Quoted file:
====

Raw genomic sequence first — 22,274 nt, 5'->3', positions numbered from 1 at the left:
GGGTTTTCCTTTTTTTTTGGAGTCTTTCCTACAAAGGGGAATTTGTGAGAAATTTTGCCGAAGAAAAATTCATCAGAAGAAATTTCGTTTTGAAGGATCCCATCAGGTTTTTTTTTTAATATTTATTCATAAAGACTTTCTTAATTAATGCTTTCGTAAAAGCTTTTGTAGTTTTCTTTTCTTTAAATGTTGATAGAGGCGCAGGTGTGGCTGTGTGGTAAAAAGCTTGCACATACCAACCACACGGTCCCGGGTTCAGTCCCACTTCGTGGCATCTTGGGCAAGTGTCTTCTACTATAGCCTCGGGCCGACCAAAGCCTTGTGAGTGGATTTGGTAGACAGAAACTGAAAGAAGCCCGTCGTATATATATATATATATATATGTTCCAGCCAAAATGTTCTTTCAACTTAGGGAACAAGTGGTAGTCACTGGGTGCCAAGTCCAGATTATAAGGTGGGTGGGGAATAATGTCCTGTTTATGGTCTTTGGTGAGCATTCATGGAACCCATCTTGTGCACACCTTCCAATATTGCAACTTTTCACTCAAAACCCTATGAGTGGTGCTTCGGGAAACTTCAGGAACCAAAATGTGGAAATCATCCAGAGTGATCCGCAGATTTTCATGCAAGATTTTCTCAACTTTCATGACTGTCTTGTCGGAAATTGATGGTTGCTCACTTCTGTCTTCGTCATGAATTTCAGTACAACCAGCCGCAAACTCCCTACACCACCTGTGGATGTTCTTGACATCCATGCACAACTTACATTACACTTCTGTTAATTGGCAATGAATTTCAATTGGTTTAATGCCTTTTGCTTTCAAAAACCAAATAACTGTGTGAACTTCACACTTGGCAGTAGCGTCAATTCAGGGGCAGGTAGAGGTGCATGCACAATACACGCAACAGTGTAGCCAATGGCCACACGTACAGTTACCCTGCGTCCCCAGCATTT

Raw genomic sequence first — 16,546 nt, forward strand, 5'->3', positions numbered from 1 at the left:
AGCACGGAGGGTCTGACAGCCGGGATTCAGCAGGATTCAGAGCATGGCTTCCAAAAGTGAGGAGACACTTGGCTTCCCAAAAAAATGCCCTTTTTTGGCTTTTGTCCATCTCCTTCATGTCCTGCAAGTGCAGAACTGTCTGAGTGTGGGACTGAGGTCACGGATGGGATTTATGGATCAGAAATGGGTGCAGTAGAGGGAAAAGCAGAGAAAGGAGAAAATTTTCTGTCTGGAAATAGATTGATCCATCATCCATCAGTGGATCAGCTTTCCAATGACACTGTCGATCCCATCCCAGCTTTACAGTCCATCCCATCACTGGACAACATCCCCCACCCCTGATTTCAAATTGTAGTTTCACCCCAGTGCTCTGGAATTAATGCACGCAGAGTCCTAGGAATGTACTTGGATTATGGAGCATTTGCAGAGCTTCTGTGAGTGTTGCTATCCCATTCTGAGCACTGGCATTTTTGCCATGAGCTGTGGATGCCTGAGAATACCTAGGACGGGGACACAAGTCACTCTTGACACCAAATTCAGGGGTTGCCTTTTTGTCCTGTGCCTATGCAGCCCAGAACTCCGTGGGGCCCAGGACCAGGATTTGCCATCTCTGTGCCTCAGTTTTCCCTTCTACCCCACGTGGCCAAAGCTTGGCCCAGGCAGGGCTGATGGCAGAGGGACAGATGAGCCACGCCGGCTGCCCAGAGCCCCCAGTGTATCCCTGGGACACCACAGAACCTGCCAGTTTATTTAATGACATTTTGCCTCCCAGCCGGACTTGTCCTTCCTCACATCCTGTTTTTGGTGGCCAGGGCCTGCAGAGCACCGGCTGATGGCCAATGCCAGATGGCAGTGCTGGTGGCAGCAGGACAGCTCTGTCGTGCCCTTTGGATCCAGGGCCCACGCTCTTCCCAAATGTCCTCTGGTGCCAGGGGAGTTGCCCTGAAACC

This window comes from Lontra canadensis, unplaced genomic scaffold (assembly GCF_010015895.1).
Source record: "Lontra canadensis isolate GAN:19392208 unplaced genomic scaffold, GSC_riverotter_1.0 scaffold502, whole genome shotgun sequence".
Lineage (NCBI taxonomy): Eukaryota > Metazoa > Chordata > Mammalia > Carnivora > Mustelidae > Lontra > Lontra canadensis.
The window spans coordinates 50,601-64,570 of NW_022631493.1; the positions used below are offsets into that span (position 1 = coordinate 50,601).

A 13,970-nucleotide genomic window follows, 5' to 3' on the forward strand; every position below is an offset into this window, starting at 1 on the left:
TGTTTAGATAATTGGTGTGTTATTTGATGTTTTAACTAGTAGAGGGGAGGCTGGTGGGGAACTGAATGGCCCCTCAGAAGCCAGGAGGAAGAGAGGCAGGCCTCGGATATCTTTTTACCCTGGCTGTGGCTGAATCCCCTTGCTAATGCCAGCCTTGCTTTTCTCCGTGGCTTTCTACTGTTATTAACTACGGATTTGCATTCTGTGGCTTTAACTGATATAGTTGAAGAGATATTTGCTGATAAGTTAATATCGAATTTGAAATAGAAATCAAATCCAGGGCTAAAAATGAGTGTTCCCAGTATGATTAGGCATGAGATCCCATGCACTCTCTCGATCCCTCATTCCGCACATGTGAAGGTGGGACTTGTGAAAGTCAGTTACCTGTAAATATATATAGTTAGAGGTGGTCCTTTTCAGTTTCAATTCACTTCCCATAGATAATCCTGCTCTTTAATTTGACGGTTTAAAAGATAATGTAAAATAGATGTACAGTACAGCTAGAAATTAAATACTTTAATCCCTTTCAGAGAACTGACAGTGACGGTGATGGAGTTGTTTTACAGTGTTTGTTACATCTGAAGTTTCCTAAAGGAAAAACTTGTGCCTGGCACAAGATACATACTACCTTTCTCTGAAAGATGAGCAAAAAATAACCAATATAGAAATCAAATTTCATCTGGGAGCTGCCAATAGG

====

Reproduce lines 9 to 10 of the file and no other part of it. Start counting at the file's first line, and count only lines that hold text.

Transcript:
A 13,970-nucleotide genomic window follows, 5' to 3' on the forward strand; every position below is an offset into this window, starting at 1 on the left:
TGTTTAGATAATTGGTGTGTTATTTGATGTTTTAACTAGTAGAGGGGAGGCTGGTGGGGAACTGAATGGCCCCTCAGAAGCCAGGAGGAAGAGAGGCAGGCCTCGGATATCTTTTTACCCTGGCTGTGGCTGAATCCCCTTGCTAATGCCAGCCTTGCTTTTCTCCGTGGCTTTCTACTGTTATTAACTACGGATTTGCATTCTGTGGCTTTAACTGATATAGTTGAAGAGATATTTGCTGATAAGTTAATATCGAATTTGAAATAGAAATCAAATCCAGGGCTAAAAATGAGTGTTCCCAGTATGATTAGGCATGAGATCCCATGCACTCTCTCGATCCCTCATTCCGCACATGTGAAGGTGGGACTTGTGAAAGTCAGTTACCTGTAAATATATATAGTTAGAGGTGGTCCTTTTCAGTTTCAATTCACTTCCCATAGATAATCCTGCTCTTTAATTTGACGGTTTAAAAGATAATGTAAAATAGATGTACAGTACAGCTAGAAATTAAATACTTTAATCCCTTTCAGAGAACTGACAGTGACGGTGATGGAGTTGTTTTACAGTGTTTGTTACATCTGAAGTTTCCTAAAGGAAAAACTTGTGCCTGGCACAAGATACATACTACCTTTCTCTGAAAGATGAGCAAAAAATAACCAATATAGAAATCAAATTTCATCTGGGAGCTGCCAATAGG